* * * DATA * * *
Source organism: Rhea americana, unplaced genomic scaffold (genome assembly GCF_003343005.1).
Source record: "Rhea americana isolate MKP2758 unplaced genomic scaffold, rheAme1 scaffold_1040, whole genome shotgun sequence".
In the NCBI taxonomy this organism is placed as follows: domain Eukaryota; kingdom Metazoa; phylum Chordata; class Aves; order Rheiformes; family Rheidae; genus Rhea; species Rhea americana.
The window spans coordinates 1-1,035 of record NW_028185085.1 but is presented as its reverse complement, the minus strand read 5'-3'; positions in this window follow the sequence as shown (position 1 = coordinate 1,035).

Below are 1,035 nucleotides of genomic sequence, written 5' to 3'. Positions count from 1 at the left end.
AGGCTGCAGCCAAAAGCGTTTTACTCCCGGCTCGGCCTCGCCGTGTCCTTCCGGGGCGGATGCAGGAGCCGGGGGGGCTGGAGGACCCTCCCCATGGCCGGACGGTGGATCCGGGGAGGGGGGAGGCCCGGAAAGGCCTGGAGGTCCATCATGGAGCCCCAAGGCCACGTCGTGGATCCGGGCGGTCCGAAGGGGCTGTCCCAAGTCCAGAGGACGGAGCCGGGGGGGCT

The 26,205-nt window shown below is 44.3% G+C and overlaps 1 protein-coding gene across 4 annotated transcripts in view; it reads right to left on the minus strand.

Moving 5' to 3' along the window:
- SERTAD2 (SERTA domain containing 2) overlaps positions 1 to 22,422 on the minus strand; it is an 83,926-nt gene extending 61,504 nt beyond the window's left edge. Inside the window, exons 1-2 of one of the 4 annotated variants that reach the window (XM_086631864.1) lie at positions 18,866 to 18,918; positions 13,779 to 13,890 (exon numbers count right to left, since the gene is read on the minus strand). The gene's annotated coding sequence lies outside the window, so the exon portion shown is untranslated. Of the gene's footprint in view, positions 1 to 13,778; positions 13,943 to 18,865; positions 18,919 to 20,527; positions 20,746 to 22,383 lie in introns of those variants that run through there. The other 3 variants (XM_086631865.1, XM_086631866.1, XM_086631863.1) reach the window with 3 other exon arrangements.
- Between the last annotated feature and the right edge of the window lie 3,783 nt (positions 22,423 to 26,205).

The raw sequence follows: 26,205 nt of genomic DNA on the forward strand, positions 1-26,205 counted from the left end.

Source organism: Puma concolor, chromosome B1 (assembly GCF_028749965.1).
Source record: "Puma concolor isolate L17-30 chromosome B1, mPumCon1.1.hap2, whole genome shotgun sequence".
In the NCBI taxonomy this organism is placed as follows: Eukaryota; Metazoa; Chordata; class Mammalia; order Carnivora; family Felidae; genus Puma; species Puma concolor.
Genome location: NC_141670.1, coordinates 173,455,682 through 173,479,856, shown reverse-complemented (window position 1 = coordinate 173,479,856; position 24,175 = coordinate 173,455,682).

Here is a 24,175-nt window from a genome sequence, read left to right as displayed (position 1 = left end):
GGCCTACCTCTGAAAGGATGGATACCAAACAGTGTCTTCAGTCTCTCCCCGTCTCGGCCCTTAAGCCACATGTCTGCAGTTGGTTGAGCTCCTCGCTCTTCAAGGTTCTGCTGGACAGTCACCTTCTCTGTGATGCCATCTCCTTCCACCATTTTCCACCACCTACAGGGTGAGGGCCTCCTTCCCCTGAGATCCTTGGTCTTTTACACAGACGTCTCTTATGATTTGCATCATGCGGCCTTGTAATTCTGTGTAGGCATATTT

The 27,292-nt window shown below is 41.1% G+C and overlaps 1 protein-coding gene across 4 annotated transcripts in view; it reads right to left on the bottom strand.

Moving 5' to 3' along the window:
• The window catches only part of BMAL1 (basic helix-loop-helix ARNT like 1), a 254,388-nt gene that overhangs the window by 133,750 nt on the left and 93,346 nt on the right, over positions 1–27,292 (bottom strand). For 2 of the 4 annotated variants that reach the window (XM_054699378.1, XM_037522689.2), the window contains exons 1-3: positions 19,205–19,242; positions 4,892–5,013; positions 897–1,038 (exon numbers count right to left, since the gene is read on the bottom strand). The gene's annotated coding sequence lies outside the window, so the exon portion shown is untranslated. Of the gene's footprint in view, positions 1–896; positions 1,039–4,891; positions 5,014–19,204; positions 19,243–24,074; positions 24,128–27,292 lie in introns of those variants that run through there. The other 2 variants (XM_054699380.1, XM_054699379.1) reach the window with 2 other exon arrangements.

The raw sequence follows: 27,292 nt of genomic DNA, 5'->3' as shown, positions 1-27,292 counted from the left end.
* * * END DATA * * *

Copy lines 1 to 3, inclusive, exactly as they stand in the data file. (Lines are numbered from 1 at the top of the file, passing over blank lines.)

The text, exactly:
Source organism: Rhea americana, unplaced genomic scaffold (genome assembly GCF_003343005.1).
Source record: "Rhea americana isolate MKP2758 unplaced genomic scaffold, rheAme1 scaffold_1040, whole genome shotgun sequence".
In the NCBI taxonomy this organism is placed as follows: domain Eukaryota; kingdom Metazoa; phylum Chordata; class Aves; order Rheiformes; family Rheidae; genus Rhea; species Rhea americana.